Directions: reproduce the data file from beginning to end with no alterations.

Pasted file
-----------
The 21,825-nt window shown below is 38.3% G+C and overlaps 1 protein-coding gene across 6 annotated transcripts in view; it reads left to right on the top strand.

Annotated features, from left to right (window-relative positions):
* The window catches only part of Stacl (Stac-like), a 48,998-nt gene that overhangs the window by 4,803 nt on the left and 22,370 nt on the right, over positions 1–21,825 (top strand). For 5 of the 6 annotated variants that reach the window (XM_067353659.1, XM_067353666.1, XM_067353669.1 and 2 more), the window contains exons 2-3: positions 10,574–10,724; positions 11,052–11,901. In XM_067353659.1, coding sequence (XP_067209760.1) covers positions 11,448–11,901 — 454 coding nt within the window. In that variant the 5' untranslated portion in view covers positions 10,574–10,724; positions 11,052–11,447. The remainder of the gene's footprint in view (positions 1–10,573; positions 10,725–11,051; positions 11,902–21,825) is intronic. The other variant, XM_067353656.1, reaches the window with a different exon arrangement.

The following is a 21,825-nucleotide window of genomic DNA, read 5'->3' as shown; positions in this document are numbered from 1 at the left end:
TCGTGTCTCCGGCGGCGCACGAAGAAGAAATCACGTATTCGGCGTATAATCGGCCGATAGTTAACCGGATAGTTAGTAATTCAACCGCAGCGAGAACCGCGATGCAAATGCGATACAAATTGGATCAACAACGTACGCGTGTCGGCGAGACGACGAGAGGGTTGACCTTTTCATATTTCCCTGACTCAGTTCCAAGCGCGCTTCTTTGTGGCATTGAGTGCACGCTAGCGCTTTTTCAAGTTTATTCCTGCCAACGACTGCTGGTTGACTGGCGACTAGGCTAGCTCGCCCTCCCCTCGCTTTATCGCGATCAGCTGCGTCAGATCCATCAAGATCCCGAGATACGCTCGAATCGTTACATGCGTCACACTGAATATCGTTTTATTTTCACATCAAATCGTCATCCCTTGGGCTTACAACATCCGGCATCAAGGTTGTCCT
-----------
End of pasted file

The 21,825-nt window shown below is 38.3% G+C and overlaps 1 protein-coding gene across 6 annotated transcripts in view; it reads left to right on the top strand.

Annotated features, from left to right (window-relative positions):
* The window catches only part of Stacl (Stac-like), a 48,998-nt gene that overhangs the window by 4,803 nt on the left and 22,370 nt on the right, over positions 1–21,825 (top strand). For 5 of the 6 annotated variants that reach the window (XM_067353659.1, XM_067353666.1, XM_067353669.1 and 2 more), the window contains exons 2-3: positions 10,574–10,724; positions 11,052–11,901. In XM_067353659.1, coding sequence (XP_067209760.1) covers positions 11,448–11,901 — 454 coding nt within the window. In that variant the 5' untranslated portion in view covers positions 10,574–10,724; positions 11,052–11,447. The remainder of the gene's footprint in view (positions 1–10,573; positions 10,725–11,051; positions 11,902–21,825) is intronic. The other variant, XM_067353656.1, reaches the window with a different exon arrangement.

The following is a 21,825-nucleotide window of genomic DNA, read 5'->3' as shown; positions in this document are numbered from 1 at the left end:
TCGTGTCTCCGGCGGCGCACGAAGAAGAAATCACGTATTCGGCGTATAATCGGCCGATAGTTAACCGGATAGTTAGTAATTCAACCGCAGCGAGAACCGCGATGCAAATGCGATACAAATTGGATCAACAACGTACGCGTGTCGGCGAGACGACGAGAGGGTTGACCTTTTCATATTTCCCTGACTCAGTTCCAAGCGCGCTTCTTTGTGGCATTGAGTGCACGCTAGCGCTTTTTCAAGTTTATTCCTGCCAACGACTGCTGGTTGACTGGCGACTAGGCTAGCTCGCCCTCCCCTCGCTTTATCGCGATCAGCTGCGTCAGATCCATCAAGATCCCGAGATACGCTCGAATCGTTACATGCGTCACACTGAATATCGTTTTATTTTCACATCAAATCGTCATCCCTTGGGCTTACAACATCCGGCATCAAGGTTGTCCT